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Saturday, 10 August 2019

Painting of the Month (89) August 2019: Maria Cosway

Maria Cosway, Self-portrait 1787
Maria Cosway 1760-1838, was married to the more famous Richard Cosway who was a noted miniaturist. He was twenty years older than her and a serial philanderer who was reputed to resemble a monkey! You can she from this self-portrait and other pictures of her that she was a beauty. The pair were a great social success and leading portraitists of their era which led to jealousy from some of their contemporaries. She was also a highly talented musician and their home in Pall Mall was a meeting place for members of high society. She is reputed to have had an affair with Thomas Jefferson while they were in Paris.
This is an unusual painting for several reasons: she sits facing the viewer in a three-quarter pose with her arms folded in an assertive, almost defiant, manner; rare for a female sitter. I wonder if this was some kind of protest and maybe she was discontented with her life. She is wearing elegant, fashionable clothing with a turban and wears a cross on a black ribbon around her neck - referencing her strong Catholic faith. However, she makes no allusion to herself as a painter although she was well-established by this time.
 An Angel and Putti accompanying a child's soul to Heaven
 
Jesus raising a woman from the dead, (but no male figure to be seen!)

Portrait of Maria by Richard Cosway.
I'm listening to Jackson Brown's Linda Paloma. You can hear it here.

10 comments:

Starting Over, Accepting Changes - Maybe said...

She looks like a strong, confident woman who is challenging others who might disapprove. I like her!

I always liked the music of Jackson Brown.

bazza said...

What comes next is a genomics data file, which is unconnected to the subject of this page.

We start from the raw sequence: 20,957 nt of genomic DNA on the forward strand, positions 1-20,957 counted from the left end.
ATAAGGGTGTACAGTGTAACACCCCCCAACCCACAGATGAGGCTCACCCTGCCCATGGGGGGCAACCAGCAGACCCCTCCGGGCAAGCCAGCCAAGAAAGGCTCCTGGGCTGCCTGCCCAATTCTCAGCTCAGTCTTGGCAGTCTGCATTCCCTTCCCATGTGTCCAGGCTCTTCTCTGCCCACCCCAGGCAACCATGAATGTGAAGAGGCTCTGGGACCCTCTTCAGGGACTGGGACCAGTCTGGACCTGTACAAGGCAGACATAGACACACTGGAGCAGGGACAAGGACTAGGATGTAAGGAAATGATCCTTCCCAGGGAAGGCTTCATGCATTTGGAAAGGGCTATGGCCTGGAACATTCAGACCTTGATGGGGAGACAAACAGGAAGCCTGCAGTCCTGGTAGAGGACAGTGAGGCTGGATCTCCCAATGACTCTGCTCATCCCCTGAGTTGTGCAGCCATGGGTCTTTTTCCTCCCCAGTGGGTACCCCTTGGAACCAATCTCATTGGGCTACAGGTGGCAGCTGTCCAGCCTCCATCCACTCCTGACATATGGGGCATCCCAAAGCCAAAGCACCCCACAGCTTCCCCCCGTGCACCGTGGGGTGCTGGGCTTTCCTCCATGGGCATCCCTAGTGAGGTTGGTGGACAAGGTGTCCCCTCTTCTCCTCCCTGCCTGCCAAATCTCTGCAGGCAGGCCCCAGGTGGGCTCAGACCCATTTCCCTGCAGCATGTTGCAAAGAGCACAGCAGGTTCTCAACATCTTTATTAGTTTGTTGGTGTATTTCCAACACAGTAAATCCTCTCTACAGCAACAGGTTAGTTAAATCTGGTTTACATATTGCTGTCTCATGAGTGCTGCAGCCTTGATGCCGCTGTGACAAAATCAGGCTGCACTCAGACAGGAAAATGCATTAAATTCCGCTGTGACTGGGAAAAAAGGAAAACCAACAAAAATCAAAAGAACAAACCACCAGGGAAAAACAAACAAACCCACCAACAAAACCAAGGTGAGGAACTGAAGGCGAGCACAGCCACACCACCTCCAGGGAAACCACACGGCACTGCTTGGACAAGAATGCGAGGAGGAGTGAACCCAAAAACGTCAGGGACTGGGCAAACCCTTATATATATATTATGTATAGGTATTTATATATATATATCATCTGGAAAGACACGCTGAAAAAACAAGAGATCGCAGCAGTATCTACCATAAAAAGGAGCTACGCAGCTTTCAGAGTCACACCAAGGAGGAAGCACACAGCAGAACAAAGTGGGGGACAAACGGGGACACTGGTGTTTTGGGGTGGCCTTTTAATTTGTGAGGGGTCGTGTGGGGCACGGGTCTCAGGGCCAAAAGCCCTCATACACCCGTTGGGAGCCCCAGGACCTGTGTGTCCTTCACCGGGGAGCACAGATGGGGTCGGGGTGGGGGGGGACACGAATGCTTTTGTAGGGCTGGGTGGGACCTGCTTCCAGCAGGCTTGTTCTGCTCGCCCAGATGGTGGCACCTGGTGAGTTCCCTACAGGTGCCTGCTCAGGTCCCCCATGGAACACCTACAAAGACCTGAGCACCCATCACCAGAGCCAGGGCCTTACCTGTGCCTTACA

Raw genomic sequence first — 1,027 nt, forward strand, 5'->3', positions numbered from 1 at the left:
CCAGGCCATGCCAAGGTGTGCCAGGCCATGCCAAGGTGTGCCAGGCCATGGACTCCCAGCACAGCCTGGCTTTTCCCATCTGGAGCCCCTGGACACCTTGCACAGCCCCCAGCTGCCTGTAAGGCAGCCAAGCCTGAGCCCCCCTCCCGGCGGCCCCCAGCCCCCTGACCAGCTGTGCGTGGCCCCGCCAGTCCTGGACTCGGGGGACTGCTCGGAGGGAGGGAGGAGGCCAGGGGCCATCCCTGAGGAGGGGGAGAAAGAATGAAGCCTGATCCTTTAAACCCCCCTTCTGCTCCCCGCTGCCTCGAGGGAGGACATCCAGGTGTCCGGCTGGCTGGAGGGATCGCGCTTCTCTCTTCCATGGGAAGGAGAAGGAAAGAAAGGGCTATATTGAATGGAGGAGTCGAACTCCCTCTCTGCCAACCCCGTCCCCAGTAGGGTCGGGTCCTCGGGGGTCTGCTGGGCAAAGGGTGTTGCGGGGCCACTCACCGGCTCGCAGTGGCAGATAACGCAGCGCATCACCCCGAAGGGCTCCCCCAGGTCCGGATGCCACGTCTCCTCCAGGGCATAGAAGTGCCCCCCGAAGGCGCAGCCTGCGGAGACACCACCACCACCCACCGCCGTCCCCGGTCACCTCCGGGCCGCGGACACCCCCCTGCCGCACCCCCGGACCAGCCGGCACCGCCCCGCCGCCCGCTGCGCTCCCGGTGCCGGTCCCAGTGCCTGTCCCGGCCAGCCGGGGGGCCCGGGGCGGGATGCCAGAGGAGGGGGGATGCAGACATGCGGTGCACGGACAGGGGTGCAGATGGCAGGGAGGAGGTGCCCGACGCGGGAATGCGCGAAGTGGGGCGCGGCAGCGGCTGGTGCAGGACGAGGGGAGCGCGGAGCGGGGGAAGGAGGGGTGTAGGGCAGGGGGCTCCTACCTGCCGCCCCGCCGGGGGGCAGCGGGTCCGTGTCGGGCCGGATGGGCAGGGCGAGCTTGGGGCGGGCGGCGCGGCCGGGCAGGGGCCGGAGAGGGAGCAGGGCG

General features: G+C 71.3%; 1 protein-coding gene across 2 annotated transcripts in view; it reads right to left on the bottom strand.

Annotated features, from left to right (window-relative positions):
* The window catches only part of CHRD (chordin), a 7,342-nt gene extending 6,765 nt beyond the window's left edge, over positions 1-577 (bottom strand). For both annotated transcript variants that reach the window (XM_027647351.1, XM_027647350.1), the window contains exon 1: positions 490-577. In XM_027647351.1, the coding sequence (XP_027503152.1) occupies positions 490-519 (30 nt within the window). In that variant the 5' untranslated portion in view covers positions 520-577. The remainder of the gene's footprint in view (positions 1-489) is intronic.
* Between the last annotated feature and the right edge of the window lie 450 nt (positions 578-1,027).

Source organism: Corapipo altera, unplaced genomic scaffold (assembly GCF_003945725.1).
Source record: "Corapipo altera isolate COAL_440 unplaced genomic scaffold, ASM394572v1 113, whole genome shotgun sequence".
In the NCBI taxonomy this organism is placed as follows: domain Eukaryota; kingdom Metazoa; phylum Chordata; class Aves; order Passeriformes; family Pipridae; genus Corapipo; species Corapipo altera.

Arleen: I'm sure you#'re right about the kind of woman she was. And she was active in a male-dominated era.
I've seen Jackson Browne in concert a few times over the years; always good value!

Parnassus said...

It is interesting to compare the two Maria Cosway portraits. In the self-portrait, she meets the viewer's gaze with a look a pure intelligence, despite all the curls and frippery. In Richard Cosway's version, Maria is reduced to simpering and being decorative. Still, one has to admire the balance and composition in Richard's version. While revealing the inner psychology shows the depth of an artist, I can see why Richard might be considered the better artist/technician between the two.
--Jim

bazza said...

Jim: That's all true but there would have more praise given to a male artist than to a female. Gender politics is an issue here. You are quite right to point out the differences in the two depictions.

Hilary Melton-Butcher said...

Hi Bazza - an interesting woman ... while both of them were obviously very good portraitists. Fascinating life she had ... she is a striking lady, with a capacity to utilise her abilities to enhance others' lives ... I'd never heard of them ... so pleased to see Maria - cheers Hilary

bazza said...

Hilary: They are not high profile these days but interesting nonetheless!

Hels said...

bazza

The little I know about Maria all involved tragedies,. her siblings were slaughtered by a demented nurse; her husband acted like an appalling sod; her beloved only-child died young, and even her dream to become a nun failed. Perhaps the confidence in Maria's self portrait was a statement that she wouldn't be destroyed, whatever the circumstances.

bazza said...

Hels: She must have been pretty tough to have soldiered on with those kind of things going on in her life. She came to England in her teens not knowing English so she was clearly a fighter!

Susan Flett Swiderski said...

We might all be a bit delusional when it comes to capturing who we think we are on canvas, but I suspect that her self-portrait is a better portrayal of the kind of woman she was than the one painted by her husband. She looks like a strong, intelligent woman, and if she was a little unhappy with her life, it's no wonder. Her husband was a philanderer. I wad going to say I hope she had a honey on the side, too, but if she was religious enough to consider becoming a nun, that isn't too likely.

bazza said...

Susan: I'm not too knowledgeable about the sexual habits of nuns but I suspect that you are correct!